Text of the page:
Finally, we were on our way home.  The nurse assured us Macie would fall asleep in the car and would most likely sleep the rest of the day/night.  She couldn't have been more wrong.  Not only did Macie not fall asleep, she continued to scream and thrash for the entire day.  We tried everything to get her to calm down, games, stories, cupcakes, slurpees, etc.  Finally, after 11 hours of screaming, she fell asleep...
Just looking at this picture breaks my heart.  It was such a hard day for so many reason.  Seeing our little girl in so much pain was completely heart breaking.  We were mentally and physically exhausted.  As soon as Macie fell asleep I finally let it all out and had myself a good long cry.  Unfortunately her slumber was short lived and she awoke just an hour later to start up again.  It was as if she was terrified to fall asleep again, she would doze off for a few minutes and than wake up screaming crazy things...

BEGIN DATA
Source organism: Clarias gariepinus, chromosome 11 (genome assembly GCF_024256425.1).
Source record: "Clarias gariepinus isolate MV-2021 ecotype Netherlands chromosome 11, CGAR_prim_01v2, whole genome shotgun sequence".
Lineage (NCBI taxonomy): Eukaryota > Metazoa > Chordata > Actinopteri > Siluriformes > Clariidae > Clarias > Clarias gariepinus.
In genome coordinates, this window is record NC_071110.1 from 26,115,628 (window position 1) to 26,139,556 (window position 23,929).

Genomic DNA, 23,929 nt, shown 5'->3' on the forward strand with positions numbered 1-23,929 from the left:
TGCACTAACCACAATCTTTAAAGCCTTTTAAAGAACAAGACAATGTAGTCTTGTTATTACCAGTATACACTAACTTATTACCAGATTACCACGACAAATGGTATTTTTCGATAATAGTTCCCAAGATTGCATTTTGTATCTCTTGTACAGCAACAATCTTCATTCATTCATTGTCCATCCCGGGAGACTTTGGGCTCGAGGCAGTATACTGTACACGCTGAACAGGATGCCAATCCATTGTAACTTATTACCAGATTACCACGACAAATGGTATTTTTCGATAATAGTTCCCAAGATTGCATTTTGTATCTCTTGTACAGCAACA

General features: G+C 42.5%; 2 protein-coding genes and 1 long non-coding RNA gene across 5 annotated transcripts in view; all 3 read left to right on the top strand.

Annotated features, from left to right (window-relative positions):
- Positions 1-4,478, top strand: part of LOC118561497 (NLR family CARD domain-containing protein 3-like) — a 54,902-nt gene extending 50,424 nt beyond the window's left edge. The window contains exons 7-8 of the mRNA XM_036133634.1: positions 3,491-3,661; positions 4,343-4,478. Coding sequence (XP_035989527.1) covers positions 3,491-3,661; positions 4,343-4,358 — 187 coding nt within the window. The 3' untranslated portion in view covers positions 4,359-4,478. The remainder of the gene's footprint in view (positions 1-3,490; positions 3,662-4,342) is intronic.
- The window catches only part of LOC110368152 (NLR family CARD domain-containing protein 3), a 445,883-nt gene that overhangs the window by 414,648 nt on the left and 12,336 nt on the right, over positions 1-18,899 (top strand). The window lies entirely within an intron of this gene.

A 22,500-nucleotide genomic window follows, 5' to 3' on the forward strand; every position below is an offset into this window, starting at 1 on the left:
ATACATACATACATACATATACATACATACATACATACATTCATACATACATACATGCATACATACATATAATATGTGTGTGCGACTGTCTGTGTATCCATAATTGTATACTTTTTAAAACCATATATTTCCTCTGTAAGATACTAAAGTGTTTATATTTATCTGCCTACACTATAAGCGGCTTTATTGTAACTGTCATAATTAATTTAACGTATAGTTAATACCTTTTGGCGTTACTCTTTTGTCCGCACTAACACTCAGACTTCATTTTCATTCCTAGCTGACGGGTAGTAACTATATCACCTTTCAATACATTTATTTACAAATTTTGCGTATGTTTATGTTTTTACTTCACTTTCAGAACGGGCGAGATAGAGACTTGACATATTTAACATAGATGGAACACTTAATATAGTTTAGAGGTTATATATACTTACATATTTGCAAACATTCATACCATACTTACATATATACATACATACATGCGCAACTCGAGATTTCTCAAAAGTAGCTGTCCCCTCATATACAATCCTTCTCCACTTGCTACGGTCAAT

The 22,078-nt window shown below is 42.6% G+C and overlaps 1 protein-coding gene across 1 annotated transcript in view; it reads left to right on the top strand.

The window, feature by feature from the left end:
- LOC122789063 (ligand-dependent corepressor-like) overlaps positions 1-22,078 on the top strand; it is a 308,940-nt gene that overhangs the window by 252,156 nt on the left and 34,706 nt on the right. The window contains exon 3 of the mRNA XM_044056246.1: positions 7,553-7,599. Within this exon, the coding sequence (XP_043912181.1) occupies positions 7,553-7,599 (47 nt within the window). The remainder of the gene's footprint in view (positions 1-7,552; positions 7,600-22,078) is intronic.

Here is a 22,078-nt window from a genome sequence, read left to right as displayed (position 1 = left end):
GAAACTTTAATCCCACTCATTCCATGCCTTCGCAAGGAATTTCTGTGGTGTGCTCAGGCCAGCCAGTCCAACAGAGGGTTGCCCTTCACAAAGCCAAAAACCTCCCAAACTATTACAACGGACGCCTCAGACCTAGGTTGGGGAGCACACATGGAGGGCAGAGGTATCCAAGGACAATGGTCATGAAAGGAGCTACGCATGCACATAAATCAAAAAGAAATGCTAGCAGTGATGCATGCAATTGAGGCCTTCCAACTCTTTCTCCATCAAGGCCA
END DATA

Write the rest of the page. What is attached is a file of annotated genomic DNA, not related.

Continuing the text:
That night the boys came home from Grandma's house and Macie wanted nothing to do with them, she refused to even look at them.  The next day when my mom stopped by to visit, she had a meltdown and again refused to look at anyone.  However, after the initial first few days, I felt we started to get our sweet little girl back.  Playing with her brothers was the best medicine we could give her.  Though she complained every now and then over the next few weeks, she really seemed to heal quickly and was soon back to normal.  She even insisted on going to church just 4 days after her surgery. 

A few weeks later, I asked her what she remembered about the surgery and shockingly she remembered EVERYTHING!  She started to talk about the blood and hitting mommy and everyone holding her down...then she suddenly stopped talking and got a really strange look on her face.  John advised me to never bring it up again!  Though I have followed his advice, every now and again Macie will say, "I still remember my surgery Mom!" As if she somehow knows how desperately I wish she could forget, especially if we have to do it again.